Many heart diseases like congestive heart failure and atrial fibrillation can be caught early and treated, and patients can continue to lead an active and rewarding life.
It’s important to stay on top of blood pressure and cholesterol levels, which can be warnings of potential developing heart disease. “For most men and women in this country, cardiovascular disease is still a leading cause of death,” says Riple Hansalia, M.D., who specializes in cardiology and electrophysiology at Hackensack Meridian Jersey Shore University Medical Center. Keeping in contact with your doctor is an important step. Together you and your doctor can set goals for your health, and staying in touch motivates you to keep making progress toward your health goals.
Jesus Leandro Almendral, M.D., medical director of the Advanced Heart Failure Center at Jersey Shore University Medical Center, adds that there are many small things we can do every day that add up to better heart health over the years.
He offers eight tips to maintain heart health as you age:
1. Get a minimum of 150 minutes of moderate exercise every week. For example, a half-hour walk during your lunch break on weekdays would tune up your heart and refresh you for your afternoon work.
2. Watch your sodium/salt intake. The recommended amount of salt a person should eat daily is 1,500 mg, but it’s very easy to eat more. Read the labels on foods, and opt for fresh versions of foods rather than canned ones, for example.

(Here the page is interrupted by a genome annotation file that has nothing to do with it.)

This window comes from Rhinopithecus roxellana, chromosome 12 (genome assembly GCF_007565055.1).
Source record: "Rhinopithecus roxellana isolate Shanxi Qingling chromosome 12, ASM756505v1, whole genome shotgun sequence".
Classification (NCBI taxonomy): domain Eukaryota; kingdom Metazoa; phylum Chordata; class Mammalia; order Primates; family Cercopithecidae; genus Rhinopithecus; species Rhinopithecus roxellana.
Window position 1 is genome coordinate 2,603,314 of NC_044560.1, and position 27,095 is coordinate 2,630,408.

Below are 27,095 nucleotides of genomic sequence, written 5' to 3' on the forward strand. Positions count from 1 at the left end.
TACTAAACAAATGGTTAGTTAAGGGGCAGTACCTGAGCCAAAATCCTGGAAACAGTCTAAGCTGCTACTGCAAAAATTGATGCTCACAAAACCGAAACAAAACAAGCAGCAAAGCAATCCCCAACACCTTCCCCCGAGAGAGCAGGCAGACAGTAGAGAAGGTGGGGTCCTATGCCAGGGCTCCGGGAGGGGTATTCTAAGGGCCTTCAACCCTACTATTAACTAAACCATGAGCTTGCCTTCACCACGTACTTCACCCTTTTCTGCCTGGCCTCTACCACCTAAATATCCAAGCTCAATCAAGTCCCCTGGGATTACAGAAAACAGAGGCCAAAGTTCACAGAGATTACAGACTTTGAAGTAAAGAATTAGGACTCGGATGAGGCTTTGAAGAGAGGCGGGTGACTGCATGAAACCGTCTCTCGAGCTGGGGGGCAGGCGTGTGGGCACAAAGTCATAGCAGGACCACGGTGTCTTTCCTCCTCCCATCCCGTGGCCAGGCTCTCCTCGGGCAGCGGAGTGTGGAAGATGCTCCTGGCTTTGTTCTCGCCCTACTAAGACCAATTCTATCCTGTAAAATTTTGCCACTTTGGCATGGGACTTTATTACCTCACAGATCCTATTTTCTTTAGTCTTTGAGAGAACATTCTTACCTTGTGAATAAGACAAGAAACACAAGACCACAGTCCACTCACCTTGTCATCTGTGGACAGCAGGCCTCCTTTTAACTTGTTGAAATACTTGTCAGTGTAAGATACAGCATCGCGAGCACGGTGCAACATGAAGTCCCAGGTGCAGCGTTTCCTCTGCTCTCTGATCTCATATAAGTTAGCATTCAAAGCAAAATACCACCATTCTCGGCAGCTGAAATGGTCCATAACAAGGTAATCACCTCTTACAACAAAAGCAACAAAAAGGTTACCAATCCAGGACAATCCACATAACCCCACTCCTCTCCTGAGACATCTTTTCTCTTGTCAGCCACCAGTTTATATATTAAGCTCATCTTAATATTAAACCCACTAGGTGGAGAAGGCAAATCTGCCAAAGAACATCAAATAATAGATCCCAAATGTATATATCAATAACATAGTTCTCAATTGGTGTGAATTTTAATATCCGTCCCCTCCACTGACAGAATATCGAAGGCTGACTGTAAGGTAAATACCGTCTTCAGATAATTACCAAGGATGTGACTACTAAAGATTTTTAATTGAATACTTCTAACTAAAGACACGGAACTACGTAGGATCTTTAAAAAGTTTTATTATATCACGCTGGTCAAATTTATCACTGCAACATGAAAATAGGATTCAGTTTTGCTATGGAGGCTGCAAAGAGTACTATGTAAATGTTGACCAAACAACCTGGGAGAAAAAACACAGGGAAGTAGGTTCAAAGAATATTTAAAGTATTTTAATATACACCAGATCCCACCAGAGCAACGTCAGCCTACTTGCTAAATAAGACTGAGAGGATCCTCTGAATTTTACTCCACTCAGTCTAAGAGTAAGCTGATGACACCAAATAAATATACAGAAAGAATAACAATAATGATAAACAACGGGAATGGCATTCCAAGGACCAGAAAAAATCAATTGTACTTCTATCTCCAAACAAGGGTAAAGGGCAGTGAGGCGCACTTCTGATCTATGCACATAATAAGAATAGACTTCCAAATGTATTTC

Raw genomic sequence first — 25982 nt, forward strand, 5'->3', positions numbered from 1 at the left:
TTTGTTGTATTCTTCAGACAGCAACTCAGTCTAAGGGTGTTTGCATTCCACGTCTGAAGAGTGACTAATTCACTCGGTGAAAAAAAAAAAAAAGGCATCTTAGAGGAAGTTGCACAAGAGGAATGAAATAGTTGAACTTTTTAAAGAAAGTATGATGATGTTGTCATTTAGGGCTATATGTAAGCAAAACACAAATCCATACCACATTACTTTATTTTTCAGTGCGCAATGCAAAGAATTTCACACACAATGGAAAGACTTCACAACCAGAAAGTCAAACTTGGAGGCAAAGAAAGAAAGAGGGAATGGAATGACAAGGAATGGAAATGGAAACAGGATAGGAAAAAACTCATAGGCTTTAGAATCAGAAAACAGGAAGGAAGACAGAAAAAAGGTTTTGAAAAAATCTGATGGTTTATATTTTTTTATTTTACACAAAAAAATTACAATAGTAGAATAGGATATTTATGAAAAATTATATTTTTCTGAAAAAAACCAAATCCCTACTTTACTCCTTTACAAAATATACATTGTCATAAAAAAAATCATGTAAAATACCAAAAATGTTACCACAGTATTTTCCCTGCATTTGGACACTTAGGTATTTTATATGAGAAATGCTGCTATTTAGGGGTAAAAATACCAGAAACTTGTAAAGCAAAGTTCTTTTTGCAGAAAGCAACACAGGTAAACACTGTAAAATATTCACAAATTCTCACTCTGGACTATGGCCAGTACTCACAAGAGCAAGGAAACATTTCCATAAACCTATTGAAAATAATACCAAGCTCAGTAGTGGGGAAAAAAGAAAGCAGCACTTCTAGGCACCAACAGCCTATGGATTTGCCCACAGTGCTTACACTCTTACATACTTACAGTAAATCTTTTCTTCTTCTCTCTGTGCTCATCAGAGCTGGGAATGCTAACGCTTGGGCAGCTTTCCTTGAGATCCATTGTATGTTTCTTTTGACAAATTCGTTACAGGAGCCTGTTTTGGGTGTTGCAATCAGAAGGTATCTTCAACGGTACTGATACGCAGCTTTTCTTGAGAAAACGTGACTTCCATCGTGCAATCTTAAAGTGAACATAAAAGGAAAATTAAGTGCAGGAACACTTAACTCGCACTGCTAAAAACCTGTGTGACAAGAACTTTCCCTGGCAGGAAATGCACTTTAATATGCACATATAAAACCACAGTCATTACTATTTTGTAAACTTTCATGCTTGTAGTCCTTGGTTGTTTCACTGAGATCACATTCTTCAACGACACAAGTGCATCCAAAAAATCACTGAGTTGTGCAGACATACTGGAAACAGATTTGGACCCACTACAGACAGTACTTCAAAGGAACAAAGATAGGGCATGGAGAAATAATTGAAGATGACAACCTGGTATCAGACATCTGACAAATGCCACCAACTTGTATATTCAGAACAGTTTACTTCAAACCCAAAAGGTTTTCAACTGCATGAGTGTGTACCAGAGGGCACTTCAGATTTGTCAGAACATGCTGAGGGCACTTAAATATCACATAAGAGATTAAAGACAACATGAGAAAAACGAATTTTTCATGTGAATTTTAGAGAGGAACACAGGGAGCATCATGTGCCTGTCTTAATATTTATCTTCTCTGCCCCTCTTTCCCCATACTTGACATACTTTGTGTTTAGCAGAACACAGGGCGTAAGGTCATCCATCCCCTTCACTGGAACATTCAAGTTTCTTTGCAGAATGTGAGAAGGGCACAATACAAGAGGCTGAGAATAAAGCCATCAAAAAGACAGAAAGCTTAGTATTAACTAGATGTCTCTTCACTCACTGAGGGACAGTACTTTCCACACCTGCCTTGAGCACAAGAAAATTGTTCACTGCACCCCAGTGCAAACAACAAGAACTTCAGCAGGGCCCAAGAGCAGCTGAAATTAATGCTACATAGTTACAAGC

3. Cook at home as much as possible. Home cooking makes it easier to control sodium content and portion sizes.
4. When eating at restaurants, look for “heart healthy” options on the menu.
5. If you smoke, get help to quit. Smoking is bad for your heart and also encourages snacking on high-sodium foods.
6. Limit your alcohol intake.
7. Focus on maintaining a healthy weight.
8. Work with your physician to ensure that other health conditions, like diabetes, stay under control.
In addition to working with your doctor, it can be fun to have a buddy to work with on achieving your heart-healthy goals. Share recipes and cook “together” over video chat. Set up an online chat where you and friends report successes and support one another when temptation strikes.
The bottom line is that by keeping your heart healthy, you dramatically increase the likelihood that you will enjoy better health for as long as you live.
For information about available cardiovascular services at Jersey Shore University Medical Center, visit www.jerseyshoreuniversitymedicalcenter.com/services/cardiovascular-program. For a free physician referral, call 800-822-8905.